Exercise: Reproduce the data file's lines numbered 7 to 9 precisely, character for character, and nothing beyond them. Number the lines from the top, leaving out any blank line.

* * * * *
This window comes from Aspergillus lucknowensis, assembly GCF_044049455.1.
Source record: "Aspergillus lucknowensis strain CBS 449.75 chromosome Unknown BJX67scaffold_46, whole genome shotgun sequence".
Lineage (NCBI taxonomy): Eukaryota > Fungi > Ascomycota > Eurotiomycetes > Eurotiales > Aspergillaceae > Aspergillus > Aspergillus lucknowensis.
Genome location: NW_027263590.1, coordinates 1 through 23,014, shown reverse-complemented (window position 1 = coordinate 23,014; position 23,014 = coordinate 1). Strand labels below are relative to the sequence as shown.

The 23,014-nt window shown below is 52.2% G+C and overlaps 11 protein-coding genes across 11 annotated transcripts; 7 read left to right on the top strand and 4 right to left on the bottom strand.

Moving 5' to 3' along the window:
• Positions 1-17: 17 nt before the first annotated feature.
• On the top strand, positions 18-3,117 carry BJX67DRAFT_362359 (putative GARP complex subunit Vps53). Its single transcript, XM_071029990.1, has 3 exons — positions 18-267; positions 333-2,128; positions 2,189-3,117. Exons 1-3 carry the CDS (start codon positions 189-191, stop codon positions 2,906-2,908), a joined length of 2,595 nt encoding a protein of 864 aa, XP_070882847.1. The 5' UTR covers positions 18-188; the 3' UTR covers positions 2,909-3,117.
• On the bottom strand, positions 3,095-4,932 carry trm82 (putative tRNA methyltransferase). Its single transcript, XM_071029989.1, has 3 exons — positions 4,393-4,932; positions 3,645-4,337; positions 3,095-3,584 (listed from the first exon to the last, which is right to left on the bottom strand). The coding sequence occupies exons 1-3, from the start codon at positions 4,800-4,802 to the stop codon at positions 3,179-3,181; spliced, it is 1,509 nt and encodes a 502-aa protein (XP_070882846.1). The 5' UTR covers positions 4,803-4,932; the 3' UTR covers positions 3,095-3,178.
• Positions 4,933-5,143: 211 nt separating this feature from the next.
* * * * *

• Positions 1-17: 17 nt before the first annotated feature.
• On the top strand, positions 18-3,117 carry BJX67DRAFT_362359 (putative GARP complex subunit Vps53). Its single transcript, XM_071029990.1, has 3 exons — positions 18-267; positions 333-2,128; positions 2,189-3,117. Exons 1-3 carry the CDS (start codon positions 189-191, stop codon positions 2,906-2,908), a joined length of 2,595 nt encoding a protein of 864 aa, XP_070882847.1. The 5' UTR covers positions 18-188; the 3' UTR covers positions 2,909-3,117.
• On the bottom strand, positions 3,095-4,932 carry trm82 (putative tRNA methyltransferase). Its single transcript, XM_071029989.1, has 3 exons — positions 4,393-4,932; positions 3,645-4,337; positions 3,095-3,584 (listed from the first exon to the last, which is right to left on the bottom strand). The coding sequence occupies exons 1-3, from the start codon at positions 4,800-4,802 to the stop codon at positions 3,179-3,181; spliced, it is 1,509 nt and encodes a 502-aa protein (XP_070882846.1). The 5' UTR covers positions 4,803-4,932; the 3' UTR covers positions 3,095-3,178.